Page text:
Baltimore prosecutors on Tuesday dropped all charges against Adnan Syed, the man who spent over two decades behind bars for the killing of his ex-girlfriend and whose murder case was featured in the landmark podcast “Serial.”
The charges were dropped at a virtual hearing Tuesday morning, according to Emily Witty, public information officer for Office of the State’s Attorney for Baltimore City.
The decision to drop charges comes 23 years after the disappearance of Hae Min Lee, Syed’s ex-girlfriend and high school classmate. Her strangled body was discovered in a city forest three weeks later.
Syed, who was 17 at the time of her death, was charged with her killing, convicted in 2000 of first-degree murder, robbery, kidnapping and false imprisonment and sentenced to life in prison.
Yet he has long maintained his innocence, and his story was featured in the “Serial” podcast that raised questions about the conviction and his legal representation. The podcast reached a huge audience and set off a true-crime podcasting boom as well as further examinations of the case, including the HBO docuseries, “The Case Against Adnan Syed.”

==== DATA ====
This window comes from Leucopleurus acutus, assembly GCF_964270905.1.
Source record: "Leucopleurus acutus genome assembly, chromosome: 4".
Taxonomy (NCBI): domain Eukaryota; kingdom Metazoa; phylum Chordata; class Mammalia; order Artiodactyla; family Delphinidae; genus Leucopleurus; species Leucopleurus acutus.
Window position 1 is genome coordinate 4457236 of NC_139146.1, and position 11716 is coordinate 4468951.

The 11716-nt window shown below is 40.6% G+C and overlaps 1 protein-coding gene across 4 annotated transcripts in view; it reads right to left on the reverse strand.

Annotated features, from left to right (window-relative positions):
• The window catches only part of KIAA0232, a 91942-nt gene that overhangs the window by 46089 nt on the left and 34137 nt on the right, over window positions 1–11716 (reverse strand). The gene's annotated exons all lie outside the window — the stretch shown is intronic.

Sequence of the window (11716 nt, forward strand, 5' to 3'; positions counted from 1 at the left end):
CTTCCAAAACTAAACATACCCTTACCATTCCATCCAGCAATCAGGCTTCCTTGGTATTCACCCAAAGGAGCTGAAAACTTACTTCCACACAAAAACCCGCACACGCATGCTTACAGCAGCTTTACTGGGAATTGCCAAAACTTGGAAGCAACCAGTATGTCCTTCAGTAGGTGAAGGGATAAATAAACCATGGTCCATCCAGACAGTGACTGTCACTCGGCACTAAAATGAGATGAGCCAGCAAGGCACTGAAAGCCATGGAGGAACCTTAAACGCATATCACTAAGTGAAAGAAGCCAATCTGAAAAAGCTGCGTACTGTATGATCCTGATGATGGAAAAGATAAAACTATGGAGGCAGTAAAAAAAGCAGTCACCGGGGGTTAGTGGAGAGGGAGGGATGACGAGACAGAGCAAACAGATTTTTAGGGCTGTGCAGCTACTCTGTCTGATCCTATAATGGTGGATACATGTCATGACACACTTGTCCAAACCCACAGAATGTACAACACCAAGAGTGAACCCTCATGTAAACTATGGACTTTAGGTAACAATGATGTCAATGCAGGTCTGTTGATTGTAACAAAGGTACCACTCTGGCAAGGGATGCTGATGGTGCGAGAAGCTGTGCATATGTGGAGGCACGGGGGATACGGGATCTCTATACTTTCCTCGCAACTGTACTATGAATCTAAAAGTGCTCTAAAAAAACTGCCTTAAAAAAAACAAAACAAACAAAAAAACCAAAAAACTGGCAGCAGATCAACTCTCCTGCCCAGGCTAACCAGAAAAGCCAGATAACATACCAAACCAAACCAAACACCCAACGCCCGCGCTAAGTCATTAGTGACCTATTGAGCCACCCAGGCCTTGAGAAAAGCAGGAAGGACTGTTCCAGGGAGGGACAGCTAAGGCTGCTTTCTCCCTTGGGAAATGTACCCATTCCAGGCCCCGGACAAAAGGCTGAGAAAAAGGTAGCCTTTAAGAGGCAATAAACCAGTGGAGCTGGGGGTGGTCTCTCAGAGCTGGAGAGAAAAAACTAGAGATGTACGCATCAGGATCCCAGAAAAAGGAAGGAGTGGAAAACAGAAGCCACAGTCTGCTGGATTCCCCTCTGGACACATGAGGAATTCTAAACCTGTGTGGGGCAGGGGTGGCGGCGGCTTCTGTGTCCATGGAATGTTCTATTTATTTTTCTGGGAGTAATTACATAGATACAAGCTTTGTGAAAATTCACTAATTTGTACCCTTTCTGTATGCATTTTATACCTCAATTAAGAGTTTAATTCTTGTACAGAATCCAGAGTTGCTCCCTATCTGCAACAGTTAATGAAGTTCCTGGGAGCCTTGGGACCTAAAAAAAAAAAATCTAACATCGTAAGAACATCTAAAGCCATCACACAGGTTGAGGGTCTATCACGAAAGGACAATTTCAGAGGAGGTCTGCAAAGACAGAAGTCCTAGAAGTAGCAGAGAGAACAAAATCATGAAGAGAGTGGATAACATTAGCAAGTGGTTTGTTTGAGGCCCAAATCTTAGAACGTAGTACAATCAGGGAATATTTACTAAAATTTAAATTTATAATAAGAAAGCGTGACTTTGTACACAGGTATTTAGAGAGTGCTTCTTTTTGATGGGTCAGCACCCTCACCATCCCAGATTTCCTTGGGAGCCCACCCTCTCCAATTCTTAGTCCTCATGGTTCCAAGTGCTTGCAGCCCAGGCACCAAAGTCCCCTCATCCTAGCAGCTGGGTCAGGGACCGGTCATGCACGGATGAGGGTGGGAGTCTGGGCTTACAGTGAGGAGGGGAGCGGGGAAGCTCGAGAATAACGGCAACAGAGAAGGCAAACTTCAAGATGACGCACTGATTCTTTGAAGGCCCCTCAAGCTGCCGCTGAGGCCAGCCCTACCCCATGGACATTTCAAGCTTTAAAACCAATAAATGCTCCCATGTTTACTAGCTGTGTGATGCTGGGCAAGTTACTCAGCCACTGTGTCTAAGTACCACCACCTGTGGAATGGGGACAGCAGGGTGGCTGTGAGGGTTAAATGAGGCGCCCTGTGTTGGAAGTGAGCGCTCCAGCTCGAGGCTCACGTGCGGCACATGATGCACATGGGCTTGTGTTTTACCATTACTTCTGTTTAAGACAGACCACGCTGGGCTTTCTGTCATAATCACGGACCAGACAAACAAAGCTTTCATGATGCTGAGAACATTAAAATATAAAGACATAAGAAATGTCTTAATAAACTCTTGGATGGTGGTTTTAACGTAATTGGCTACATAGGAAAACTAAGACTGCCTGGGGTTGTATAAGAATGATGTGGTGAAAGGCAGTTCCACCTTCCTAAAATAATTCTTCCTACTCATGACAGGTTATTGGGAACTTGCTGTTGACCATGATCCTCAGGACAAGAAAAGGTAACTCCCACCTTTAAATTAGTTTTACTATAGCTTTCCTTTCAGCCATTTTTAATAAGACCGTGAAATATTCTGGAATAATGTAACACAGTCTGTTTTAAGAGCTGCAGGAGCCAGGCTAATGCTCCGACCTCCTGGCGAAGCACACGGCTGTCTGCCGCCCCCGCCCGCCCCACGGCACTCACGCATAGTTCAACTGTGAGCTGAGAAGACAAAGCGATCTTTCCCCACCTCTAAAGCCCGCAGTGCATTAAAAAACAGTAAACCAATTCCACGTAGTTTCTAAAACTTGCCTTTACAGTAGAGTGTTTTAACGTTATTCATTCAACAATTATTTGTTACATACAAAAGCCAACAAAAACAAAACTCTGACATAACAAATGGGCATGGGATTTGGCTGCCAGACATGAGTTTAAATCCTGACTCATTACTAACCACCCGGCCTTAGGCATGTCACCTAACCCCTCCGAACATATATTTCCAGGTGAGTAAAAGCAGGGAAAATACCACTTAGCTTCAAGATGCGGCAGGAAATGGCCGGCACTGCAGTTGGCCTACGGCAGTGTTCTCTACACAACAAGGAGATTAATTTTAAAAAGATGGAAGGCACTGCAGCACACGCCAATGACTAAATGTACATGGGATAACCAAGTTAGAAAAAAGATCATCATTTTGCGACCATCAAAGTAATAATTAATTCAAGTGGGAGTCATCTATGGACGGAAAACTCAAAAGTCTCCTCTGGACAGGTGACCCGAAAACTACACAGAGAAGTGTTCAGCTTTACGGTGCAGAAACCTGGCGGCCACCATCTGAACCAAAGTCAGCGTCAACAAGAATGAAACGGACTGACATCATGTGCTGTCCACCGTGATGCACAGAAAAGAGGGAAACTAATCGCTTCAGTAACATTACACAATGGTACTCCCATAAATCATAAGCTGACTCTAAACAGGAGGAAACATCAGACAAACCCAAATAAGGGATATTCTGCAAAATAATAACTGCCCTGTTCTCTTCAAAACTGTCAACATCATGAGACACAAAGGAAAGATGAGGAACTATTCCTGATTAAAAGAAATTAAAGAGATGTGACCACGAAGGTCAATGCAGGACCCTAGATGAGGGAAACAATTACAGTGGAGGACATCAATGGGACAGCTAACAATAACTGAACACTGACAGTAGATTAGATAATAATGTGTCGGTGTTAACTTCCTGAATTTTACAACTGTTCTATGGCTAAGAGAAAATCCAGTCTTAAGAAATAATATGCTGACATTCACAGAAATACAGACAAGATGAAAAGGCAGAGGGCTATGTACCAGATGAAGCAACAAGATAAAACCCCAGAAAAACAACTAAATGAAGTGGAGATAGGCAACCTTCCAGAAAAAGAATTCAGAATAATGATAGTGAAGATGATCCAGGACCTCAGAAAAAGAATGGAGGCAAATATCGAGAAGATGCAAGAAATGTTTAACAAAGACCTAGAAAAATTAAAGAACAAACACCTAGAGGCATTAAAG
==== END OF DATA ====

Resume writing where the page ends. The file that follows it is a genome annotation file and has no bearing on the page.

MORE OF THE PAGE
Last month, prosecutors without warning filed a motion to vacate Syed’s murder conviction following a nearly yearlong investigation. Baltimore City State’s Attorney Marilyn Mosby said prosecutors were “not asserting, at this time, that Mr. Syed is innocent” but that the state “lacks confidence in the integrity of the conviction” and that Syed should get a new trial.
The reinvestigation of the case revealed evidence about the possible involvement of two suspects other than Syed that was not properly turned over to defense attorneys, prosecutors said. The reinvestigation also raised questions about the reliability of cell phone data records, which were used to corroborate testimony of a witness who said he helped Syed dig a hole for the victim’s body.
Based on the prosecution’s motion, a judge last month vacated the conviction and freed Syed, who walked out of the courthouse to cheers and applause from supporters. He was ordered to wear an ankle monitor with tracking, according to Becky Feldman, chief of the Sentencing Review Unit of the Baltimore City State’s Attorney’s Office.
Prosecutors had 30 days to decide whether to pursue a new trial and were waiting on DNA analysis to determine their next steps.
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